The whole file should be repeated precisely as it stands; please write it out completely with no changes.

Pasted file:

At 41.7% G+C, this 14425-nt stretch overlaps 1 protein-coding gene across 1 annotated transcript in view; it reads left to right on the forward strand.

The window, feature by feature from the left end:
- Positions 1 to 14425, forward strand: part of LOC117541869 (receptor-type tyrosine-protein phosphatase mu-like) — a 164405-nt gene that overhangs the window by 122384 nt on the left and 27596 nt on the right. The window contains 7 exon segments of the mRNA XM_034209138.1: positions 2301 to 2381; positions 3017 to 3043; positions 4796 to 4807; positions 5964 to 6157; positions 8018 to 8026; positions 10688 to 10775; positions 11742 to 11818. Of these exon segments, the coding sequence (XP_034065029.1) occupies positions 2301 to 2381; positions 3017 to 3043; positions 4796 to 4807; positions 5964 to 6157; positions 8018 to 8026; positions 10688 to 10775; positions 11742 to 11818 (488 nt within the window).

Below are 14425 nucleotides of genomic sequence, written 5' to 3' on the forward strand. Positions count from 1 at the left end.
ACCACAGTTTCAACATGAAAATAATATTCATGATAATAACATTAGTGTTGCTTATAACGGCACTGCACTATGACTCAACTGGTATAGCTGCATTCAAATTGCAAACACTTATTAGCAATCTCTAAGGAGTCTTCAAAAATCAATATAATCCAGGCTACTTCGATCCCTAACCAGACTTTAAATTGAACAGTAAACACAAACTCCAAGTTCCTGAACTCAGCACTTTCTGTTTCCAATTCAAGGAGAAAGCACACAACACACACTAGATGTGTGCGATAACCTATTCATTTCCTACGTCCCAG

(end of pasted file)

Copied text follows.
At 41.7% G+C, this 14425-nt stretch overlaps 1 protein-coding gene across 1 annotated transcript in view; it reads left to right on the forward strand.

The window, feature by feature from the left end:
- Positions 1 to 14425, forward strand: part of LOC117541869 (receptor-type tyrosine-protein phosphatase mu-like) — a 164405-nt gene that overhangs the window by 122384 nt on the left and 27596 nt on the right. The window contains 7 exon segments of the mRNA XM_034209138.1: positions 2301 to 2381; positions 3017 to 3043; positions 4796 to 4807; positions 5964 to 6157; positions 8018 to 8026; positions 10688 to 10775; positions 11742 to 11818. Of these exon segments, the coding sequence (XP_034065029.1) occupies positions 2301 to 2381; positions 3017 to 3043; positions 4796 to 4807; positions 5964 to 6157; positions 8018 to 8026; positions 10688 to 10775; positions 11742 to 11818 (488 nt within the window).

Below are 14425 nucleotides of genomic sequence, written 5' to 3' on the forward strand. Positions count from 1 at the left end.
ACCACAGTTTCAACATGAAAATAATATTCATGATAATAACATTAGTGTTGCTTATAACGGCACTGCACTATGACTCAACTGGTATAGCTGCATTCAAATTGCAAACACTTATTAGCAATCTCTAAGGAGTCTTCAAAAATCAATATAATCCAGGCTACTTCGATCCCTAACCAGACTTTAAATTGAACAGTAAACACAAACTCCAAGTTCCTGAACTCAGCACTTTCTGTTTCCAATTCAAGGAGAAAGCACACAACACACACTAGATGTGTGCGATAACCTATTCATTTCCTACGTCCCAG